Gear & Gadgets – Vol 49 #3

Reading Time: 6 minutes
Elemental Layer
Elemental Layer

You’ve reached the summit, the sun’s gone, the wind’s picked up… You know that cold, clammy feeling, especially on your lower back, whether it’s after a huffy-puffy skin uphill or you’ve just hoofed it up from the lower parking lot with all your gear. So do designers at Elemental Layer, and with fast-wicking, water-repellent fabric, made in Japan, they also know how to keep your skin dry and protect it from touching your now sweaty baselayer. Worn snugly as an ultra-thin first layer under your sweat-absorbing baselayer, it’s available in men’s and women’s short- and long-sleeve as well as leggings (from US$48).

iPhone 12

To some, it’s more iCamera than iPhone; to others it’s a 512GB office that enables one to work remotely from the chairlift, lodge or chalet. Apple notched it up again in the autumn with the launch of the four-version, 5G iPhone12 family from mini ($979) to Pro Max ($1549). With significantly improved drop protection, Apple toughens up the phone industry with both its new Ceramic Shield display by Corning as well as six-metre-depth water resistance. The Super Retina XDR display offers cinema colours and makes the 12 the first video camera to shoot with Dolby Vision. Pro shutterbugs are celebrating with the possibility of now shooting (and later editing) RAW image files. (Entire features have already been shot for Ski Canada with the 11Pro camera “system,” a trend that will continue.) Low-light photography is significantly easier with the improved f1.6, 120-degree ultra-wide (13mm) lens,12x telephoto up to 65mm and f2.2 and LiDAR Scanner. And a new take on MagSafe allows accessories like charging coils, wallets and mounts to snap into place. The specs and improvements, of course, are seemingly endless, as are your ski photography and videos.


Someone left the top off that half-full two-litre bottle of tonic water again at après-ski? Want to experiment with carbonated cocktails? Drinkmate ($119) uses the same C02 cartridges as the competition, but uniquely it can add (or re-add) bubbles to practically any liquid. It’s also more efficient with its multi-stage fizz infuser that can stay on the bottle after bubbling.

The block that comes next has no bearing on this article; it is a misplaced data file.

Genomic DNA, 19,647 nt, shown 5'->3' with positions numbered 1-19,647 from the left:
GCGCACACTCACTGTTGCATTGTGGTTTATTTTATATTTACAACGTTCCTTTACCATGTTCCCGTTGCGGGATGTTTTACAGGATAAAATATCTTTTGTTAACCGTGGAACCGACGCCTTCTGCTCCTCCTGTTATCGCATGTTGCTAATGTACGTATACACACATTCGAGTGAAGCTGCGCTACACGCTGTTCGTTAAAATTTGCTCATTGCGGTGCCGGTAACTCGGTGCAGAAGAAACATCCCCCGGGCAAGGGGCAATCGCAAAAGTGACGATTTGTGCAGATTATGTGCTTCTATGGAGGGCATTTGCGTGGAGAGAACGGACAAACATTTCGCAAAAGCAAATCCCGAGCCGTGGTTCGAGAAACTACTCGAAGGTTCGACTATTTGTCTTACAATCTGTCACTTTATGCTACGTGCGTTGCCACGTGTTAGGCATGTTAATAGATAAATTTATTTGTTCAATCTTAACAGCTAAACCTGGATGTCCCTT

Boundary Line Jacket
Boundary Line Jacket

The comfy Boundary Line Jacket ($650) and Bib Pant ($600) combo by Mountain Hardwear may be inspired and tested by company athletes on cat trips, heli drops, and slack and backcountry, but it’s equally at home keeping you warm on a cold and blustery summit or ripping a worn-out groomer on last run. The Gore-Tex articulated fit both functions and flatters.

Orage Morrison Gilltek
Morrison Gilltek

Layer up and down with Orage’s Morrison Gilltek puffy jacket ($249) and the Pemby Unisex Down Short ($174). Primaloft insulation, wicking and quick-dry polyester/merino wool/Spandex stretch panels will keep your core cozy and body more relaxed. Orage’s Gilltek technology allows the insulation to lie flat when the user is still, which provides better insulation, but when active it allows more breathability—a good combo whether you’re reaching the peak via a slow, lonely chairlift ride or you’ve hoofed it up under your own steam.

Helly Hansen Lifa
Lifa Merino Midweight

Helly Hansen’s best-selling baselayer, the Lifa Merino Midweight is an unquestioning staple that should be in every skier’s bag. On the Hoodie version, shown here ($130), a higher neckline keeps the neck and chin warmer—and when not needed is designed to lie flat. Two-layer non-itch LIFA/Merino construction wicks moisture and manages temperature naturally with antimicrobial odour-control wool. The LIFA Merino men’s and women’s collection comes in multiple weights and designs with matching pants. Canadian-Norwegian Helly Hansen is worn by national team skiers and more than 55,000 ski industry pros at more than 200 ski resorts world-wide.